Of course, with the successful introduction of the 707 and DC8, more and more flights started to fly, flying became cheaper, and then we got the 747 and the DC10 around 1970. By that time, things became very, very bad. The airlines under IATA used to have twice a year a meeting to coordinate their timetables. Because in the old days, when they were flying DC6’s and DC7’s, they didn’t fly all daily flights and they didn’t want to risk connections. So that was purely a marketing exercise.

By the 70’s that turned totally around. It became important that you had an arrival and departure time planned at the airport, which we called a slot. A slot is nothing more than a permission for an airline to arrive or depart at a time at an airport. And how many slots were available depended on whatever criteria had to be used to allocate those slots. The whole system worldwide was done very much on a voluntary basis. In IATA in 1974, we published the first “scheduling procedures guide”. There were around 10 pages on what instructions had to be followed in the allocation of a slot.

One of the most important elements that got introduced at that time was the historic precedence of grandfather rights. That was the only thing that put sanity in the whole system. What that means is, for example, if you have a Monday slot to fly from Sydney to Melbourne in April-October this year, and you’ve flown it 80% of the time, you have the right to operate that flight next year. That means an airline can buy an aircraft, because they know that if they operate properly and to the proper times, nobody will take their slots away. (Unless the market collapses.)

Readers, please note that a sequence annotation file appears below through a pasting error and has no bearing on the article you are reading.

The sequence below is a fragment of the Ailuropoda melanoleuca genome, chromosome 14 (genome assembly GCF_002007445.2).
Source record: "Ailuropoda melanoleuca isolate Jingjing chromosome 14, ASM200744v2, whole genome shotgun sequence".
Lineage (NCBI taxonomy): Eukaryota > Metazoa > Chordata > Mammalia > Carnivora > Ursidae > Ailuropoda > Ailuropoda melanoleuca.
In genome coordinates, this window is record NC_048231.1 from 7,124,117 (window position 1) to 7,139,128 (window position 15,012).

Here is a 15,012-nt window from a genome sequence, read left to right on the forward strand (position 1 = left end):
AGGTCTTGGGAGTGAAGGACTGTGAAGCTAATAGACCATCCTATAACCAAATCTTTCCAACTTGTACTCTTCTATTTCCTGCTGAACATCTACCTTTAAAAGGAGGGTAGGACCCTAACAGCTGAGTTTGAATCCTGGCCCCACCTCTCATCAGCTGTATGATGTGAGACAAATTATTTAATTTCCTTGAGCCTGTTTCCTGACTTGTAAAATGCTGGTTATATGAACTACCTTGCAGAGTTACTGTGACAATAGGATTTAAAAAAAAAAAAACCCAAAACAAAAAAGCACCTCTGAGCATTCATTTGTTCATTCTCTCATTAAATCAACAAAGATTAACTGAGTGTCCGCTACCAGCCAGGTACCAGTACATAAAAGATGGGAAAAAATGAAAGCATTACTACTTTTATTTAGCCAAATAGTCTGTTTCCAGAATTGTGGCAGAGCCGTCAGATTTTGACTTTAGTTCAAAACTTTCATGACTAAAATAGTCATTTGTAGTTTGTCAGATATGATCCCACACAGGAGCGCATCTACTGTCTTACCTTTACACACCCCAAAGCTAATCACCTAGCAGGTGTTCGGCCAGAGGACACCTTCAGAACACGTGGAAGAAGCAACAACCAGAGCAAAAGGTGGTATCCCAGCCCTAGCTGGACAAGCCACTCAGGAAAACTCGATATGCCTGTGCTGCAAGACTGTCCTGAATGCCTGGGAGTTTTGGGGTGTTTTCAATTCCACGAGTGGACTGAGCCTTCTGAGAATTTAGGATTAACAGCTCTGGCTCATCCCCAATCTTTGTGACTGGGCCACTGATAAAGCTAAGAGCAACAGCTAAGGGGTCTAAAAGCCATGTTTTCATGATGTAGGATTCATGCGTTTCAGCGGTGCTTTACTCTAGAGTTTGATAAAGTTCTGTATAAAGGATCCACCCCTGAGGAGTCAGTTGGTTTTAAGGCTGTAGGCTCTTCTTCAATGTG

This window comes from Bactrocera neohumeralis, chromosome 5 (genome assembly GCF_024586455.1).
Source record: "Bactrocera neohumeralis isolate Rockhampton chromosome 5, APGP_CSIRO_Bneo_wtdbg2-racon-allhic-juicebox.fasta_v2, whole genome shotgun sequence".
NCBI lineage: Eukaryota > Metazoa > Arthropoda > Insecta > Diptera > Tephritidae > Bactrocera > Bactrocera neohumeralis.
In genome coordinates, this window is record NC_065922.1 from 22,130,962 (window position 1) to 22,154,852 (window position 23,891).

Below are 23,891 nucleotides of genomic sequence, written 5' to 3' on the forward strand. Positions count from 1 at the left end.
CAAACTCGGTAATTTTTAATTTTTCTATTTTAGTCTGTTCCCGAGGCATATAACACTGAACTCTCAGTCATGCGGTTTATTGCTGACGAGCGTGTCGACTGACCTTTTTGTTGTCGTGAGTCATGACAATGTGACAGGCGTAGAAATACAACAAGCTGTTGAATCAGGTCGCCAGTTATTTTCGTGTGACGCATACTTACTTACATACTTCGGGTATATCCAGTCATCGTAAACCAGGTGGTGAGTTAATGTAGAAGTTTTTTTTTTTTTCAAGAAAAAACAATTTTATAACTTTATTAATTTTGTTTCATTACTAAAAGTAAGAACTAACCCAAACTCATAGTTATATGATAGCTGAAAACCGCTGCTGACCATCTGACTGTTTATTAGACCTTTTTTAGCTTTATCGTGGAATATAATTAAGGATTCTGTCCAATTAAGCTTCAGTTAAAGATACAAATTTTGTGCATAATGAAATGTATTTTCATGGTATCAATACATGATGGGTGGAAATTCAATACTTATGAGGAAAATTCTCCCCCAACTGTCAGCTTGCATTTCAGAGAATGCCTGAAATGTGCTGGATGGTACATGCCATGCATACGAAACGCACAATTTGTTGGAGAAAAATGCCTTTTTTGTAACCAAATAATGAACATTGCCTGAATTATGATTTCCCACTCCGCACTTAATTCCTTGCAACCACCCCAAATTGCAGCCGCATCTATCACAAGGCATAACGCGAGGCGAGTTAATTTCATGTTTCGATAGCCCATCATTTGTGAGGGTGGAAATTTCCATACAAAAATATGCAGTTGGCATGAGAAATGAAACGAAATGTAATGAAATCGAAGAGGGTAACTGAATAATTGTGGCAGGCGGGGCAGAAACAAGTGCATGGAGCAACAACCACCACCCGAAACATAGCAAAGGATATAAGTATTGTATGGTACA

What does it mean to the airports? Well if an airline flies regularly, it gives the airport a regular income. And what does it mean to the passengers? If the airline operates the flight regularly, they can rely on it and they can plan their business travel accordingly. So, the historic precedence is very important. It sometimes gets criticised, particularly by low-cost airlines that come new in the market. And universities who put out perfect schemes that could replace the slot system – but all of them would be unworkable.

The most unworkable example I can give you was, in 1988, when the Air Traffic Control in the US went on strike. There was no ATC, the military did a little bit, and the FAA allocated slots to the airlines. My colleague from TWA said to me, “How can I schedule a flight from New York to San Francisco if my departure time from New York is 8 o’clock and my arrival time is 3 o’clock in the afternoon… and the distance is 3 and a half hours on the clock?”

In the 70’s, basically, the national carriers in each country took over the coordination of the airports in their country. Qantas took on the coordination of the international terminals only in the Australian market.